Cops: `We’re ready’ | AspenTimes.com

Cops: `We’re ready’

Tim Mutrie

There won’t be much celebrating this New Year’s for members of the local police departments.

All county deputies and city police officers can expect to work 12-hour shifts on New Year’s Eve, they learned during a briefing yesterday at City Hall.

Officers will be broken up into groups, which will patrol throughout the Y2K event, said Deputy Ellen Anderson.

At 6 a.m. on Dec. 31, half the officers will begin a 12-hour shift. At 6 p.m., officers who did not work the first shift will begin their own long shifts. Normally, public safety officers work shorter and often overlapping shifts.

“There are no leaves, there are no vacations – all hands will be on deck, and we will all be working 12-hour shifts for a minimum of 36 hours,” Anderson said. “And in the unlikely event that something occurs requiring people to work more than 12 hours in a day, we will cope and adjust. And if we have an emergency or a protracted need for our services, we will continue the 12-hour shifts as necessary.

“It’s a real cooperative effort between the police and the sheriff,” Anderson said. “And the groups are just an organizational thing. The purpose of it is that if we have a call, one group can respond, while the other groups will stay, poised for other calls. We will be able to handle multiple calls for service at the same time.”

During the Y2K event, an “incident command system” will be set up in the basement of the County Courthouse to monitor and direct all groups, as well as other public safety employees, Anderson said.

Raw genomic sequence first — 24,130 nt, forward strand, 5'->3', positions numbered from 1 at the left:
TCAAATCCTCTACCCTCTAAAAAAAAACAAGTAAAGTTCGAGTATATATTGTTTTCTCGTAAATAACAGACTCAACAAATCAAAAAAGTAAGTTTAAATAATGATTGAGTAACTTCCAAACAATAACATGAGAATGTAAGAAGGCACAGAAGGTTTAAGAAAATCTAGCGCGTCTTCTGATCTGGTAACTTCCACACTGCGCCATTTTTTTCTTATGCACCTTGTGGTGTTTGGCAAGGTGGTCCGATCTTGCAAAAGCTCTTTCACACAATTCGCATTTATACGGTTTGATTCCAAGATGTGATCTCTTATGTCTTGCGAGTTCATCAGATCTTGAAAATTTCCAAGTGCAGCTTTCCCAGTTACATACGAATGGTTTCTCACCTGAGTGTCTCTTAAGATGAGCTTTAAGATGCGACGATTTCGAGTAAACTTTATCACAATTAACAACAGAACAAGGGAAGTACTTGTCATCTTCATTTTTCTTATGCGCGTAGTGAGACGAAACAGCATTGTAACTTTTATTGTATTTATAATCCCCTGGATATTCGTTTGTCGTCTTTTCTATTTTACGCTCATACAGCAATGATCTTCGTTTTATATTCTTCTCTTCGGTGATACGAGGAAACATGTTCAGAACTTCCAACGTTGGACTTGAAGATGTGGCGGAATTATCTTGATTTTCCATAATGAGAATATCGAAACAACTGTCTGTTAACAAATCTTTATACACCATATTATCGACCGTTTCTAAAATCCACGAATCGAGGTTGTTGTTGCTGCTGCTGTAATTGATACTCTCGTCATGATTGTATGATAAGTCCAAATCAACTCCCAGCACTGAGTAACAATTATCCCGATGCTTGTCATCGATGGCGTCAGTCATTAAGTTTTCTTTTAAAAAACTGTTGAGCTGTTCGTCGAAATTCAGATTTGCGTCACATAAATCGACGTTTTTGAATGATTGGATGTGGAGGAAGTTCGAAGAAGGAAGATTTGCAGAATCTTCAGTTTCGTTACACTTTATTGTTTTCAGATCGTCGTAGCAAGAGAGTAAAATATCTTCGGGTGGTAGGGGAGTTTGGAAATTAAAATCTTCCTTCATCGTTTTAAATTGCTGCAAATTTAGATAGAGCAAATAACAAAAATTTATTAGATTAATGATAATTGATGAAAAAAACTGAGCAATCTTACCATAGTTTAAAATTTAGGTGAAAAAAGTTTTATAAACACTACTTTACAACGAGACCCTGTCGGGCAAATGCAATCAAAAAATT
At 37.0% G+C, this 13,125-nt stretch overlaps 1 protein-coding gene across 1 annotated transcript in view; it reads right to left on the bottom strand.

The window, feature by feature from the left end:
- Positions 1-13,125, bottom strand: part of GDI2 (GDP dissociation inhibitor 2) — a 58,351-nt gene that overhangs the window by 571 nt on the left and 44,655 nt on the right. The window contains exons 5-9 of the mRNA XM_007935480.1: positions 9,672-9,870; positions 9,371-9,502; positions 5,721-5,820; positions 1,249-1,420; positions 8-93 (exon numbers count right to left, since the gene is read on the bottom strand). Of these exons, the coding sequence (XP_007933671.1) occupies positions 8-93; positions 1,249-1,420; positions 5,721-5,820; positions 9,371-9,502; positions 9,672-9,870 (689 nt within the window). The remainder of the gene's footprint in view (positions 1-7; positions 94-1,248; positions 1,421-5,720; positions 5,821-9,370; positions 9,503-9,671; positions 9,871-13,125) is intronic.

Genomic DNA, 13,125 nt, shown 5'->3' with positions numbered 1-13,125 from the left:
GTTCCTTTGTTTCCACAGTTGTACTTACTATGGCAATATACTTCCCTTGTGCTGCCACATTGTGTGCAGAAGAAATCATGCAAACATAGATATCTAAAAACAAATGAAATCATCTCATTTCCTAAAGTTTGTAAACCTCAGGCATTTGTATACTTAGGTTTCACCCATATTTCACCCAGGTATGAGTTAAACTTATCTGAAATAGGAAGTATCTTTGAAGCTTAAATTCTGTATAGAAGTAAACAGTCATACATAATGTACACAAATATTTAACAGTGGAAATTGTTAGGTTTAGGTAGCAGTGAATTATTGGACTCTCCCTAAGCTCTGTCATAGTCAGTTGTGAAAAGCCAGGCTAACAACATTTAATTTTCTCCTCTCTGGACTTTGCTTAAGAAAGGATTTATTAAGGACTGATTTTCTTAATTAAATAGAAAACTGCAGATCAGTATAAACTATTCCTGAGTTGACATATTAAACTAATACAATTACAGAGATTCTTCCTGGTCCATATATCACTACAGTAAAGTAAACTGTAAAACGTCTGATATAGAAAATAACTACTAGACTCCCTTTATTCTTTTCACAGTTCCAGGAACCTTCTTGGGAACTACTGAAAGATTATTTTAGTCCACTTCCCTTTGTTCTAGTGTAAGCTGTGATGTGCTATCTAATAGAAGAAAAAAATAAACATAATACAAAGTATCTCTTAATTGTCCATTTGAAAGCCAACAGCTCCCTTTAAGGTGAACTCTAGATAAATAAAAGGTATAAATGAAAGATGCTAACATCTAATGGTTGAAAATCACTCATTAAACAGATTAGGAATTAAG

“We’ve been working on this so long – 10 months and close to a year on some aspects – and we’ve done our planning and homework. We feel very confident that we’re ready,” Anderson said.

However, in the event of Y2K-related glitches, the county will establish 10 aid stations: at fire stations in Aspen, Snowmass Village, Aspen Airport Business Center, Basalt, Old Snowmass, Redstone, Thomasville, Carbondale and the Pitkin County Health and Human Services building.

“And the aid stations go into effect only if three things happen simultaneously,” Anderson explained. “If, for a period of four hours or more, we lose power and phones.”

However, Anderson stressed that the aid stations “are not shelters,” but rather communication links where people faced with emergencies can access a radio to call for help.

“It’s highly unlikely that the aid stations will need to go into effect, but they are our contingency plan,” Anderson noted.

Whether or not any Y2K glitches occur, area citizens, and people throughout the country for that matter, are being urged to stockpile enough food and water, alternative heat and lighting sources, and other sundries in order to be self-reliant for up to 72 hours.


Start a dialogue, stay on topic and be civil.
If you don't follow the rules, your comment may be deleted.